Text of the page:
Canada’s Dollar Declines for Third Week Amid Syria SpeculationAri Altstedter
The Canadian currency fell for a third week as the possibility of a U.S. military strike against Syria damped appetite for riskier assets and burnished the haven appeal of the U.S. dollar.
Canada’s dollar fluctuated as a U.S. intelligence report concluded with “high confidence” Syria carried out a chemical attack against its own people, while Secretary of State John Kerry said the U.S. was committed to a “diplomatic process” on the country. The currency rose earlier today after data showed Canada’s economy grew more than forecast in the second quarter even after shrinking in June the most since 2009.
“It would appear the knee-jerk reaction to a Syrian strike would return to the old risk-off scenario, which is favorable for the U.S. dollar across the board,” John Curran, a senior vice president at CanadianForex Ltd., an online foreign-exchange dealer, said by phone from Toronto. “However, if it did occur I think you’d find people willing to buy Canadian dollars, as oil would be going stronger.” Oil is Canada’s biggest export.
The loonie, as Canada’s dollar is nicknamed for the image of the aquatic bird on the C$1 coin, lost 0.4 percent this week and dropped 2.5 percent this month.
The currency was little changed at C$1.0537 per U.S. dollar at 5 p.m. Toronto time. It earlier touched C$1.0558, the weakest level since Aug. 23, and strengthened to C$1.0509. One loonie buys 94.90 U.S. cents.
Bets by futures traders the Canadian dollar will weaken versus its U.S. peer outnumbered by the most in 10 weeks those it will gain, data from the Washington-based Commodity Futures Trading Commission show. The difference in the number of wagers by hedge funds and other large speculators on a decline in the Canadian dollar compared with those on a gain -- so-called net shorts -- was 24,959 on Aug. 27, the most since June 21.
Implied volatility for three-month options on Canada’s dollar versus its U.S. counterpart increased for the first time in four days, rising to 7.81 percent, from 7.69 percent yesterday. The measure is used to set option prices and gauge the expected pace of currency swings. The average for this year is 6.8 percent.
Canada’s 10-year government bonds fell today, pushing yields up one basis point, or 0.01 percentage point, to 2.61 percent. The price of the benchmark 1.5 percent debt due in June 2023 lost 8 cents to C$90.49.
The nation’s gross domestic product expanded 1.7 percent from April through June, slowing from a 2.2 percent pace from January through March, Statistics Canada reported today in Ottawa. A Bloomberg survey projected growth of 1.6 percent.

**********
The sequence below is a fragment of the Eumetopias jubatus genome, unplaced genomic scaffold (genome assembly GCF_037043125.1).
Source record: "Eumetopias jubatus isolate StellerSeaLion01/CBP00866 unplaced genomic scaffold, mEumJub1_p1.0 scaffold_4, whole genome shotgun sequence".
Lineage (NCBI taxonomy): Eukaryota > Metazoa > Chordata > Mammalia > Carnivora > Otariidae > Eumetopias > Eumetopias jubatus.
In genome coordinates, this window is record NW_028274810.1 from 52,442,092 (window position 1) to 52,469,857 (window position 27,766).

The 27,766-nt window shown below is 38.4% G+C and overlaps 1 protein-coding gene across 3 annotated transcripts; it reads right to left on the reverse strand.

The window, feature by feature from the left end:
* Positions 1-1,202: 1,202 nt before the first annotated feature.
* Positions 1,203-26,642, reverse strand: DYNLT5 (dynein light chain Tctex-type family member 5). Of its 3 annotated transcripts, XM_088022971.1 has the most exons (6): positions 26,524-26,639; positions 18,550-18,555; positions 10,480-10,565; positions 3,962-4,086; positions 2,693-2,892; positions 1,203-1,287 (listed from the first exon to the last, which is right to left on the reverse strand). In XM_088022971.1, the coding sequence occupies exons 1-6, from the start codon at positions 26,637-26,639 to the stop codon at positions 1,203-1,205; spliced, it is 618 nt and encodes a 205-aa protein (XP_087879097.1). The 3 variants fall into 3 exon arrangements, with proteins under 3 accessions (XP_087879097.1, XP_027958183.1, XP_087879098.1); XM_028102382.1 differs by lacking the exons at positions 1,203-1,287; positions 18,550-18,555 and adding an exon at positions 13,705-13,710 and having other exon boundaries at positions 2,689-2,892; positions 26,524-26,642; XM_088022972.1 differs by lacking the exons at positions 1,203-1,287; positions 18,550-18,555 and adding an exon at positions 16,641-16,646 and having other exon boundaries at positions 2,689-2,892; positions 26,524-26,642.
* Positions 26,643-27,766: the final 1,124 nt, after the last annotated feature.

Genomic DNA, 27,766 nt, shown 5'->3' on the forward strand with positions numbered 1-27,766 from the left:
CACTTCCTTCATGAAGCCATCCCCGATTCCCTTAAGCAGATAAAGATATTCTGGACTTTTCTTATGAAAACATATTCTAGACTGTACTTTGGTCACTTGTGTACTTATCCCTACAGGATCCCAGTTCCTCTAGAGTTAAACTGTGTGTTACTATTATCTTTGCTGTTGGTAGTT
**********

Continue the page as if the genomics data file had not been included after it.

The second quarter ended with a 0.5 percent decline in June that was the most in a month since March 2009, during the last recession, the data showed. Economists forecast a 0.4 percent monthly contraction.
“Data this morning was a little on the disappointing side overall -- it underscores the fairly slow growth profile we’ve seen for the first half of the year,” said Shaun Osborne, chief currency strategist at Toronto-Dominion Bank, by phone from Toronto. “It suggests the handoff to the early part of the third quarter is still going to be soft.”
The economy of the U.S., Canada’s biggest trade partner, expanded 2.5 percent in the second quarter, higher than the initial estimate, beating a forecast for a 2.2 percent gain, a report showed yesterday.
The Bank of Canada’s next rate decision is due Sept. 4. The central bank, which has held the benchmark rate target at 1 percent since September 2010 to support the economy, has had a bias for more than a year toward raising rates.
The bank, in its July monetary policy report, predicted 1 percent growth in the second quarter, increasing to 3.8 percent in the third quarter before slowing to 2.5 percent from October through December.
The U.S. intelligence community’s findings “are as clear as they are compelling,” Kerry said at the State Department as the four-page intelligence assessment was released. The document is part of the case being built by President Barack Obama to justify taking military action against Syrian President Bashar al-Assad’s government for a chemical attack the U.S. said killed 1,429 people earlier this month in a Damascus suburb.
Obama said in brief remarks at the White House the Syrian government’s use of chemical weapons is a direct threat to U.S. and global security, and indicated the U.S. was ready to act to hold the Assad regime accountable.
France signaled it might act as the principal U.S. ally in an attack against Syria, filling a hole left after British lawmakers pulled the U.K. out of military action.
Crude oil, Canada’s biggest export, fell for a second day after the British action reduced prospects of an imminent assault. Futures on crude climbed Aug. 28 to $112.24 a barrel in New York, the highest since May 2011, amid speculation the turmoil could disrupt the supply of oil from the Middle East. They traded today at $107.66, above August’s $106.49 average.
“Rises in oil prices due to geopolitical tensions are not positive for the Canadian dollar,” said David Watt, chief economist at the Canadian unit of HSBC Holding Plc., by phone from Toronto. “Fundamentally driven increases in oil prices are positive, but when you start getting oil prices driven by non-fundamental factors, Canada starts reacting more like a risk-sensitive security than an oil-producing nation.”
The Canadian dollar lost 1.4 percent in the past month in a basket of 10 developed-nation currencies tracked by the Bloomberg Correlation-Weighted Index. Currencies of other commodity-exporting countries such as Australia, Norway and New Zealand also sank, while the U.S. dollar gained 1.1 percent.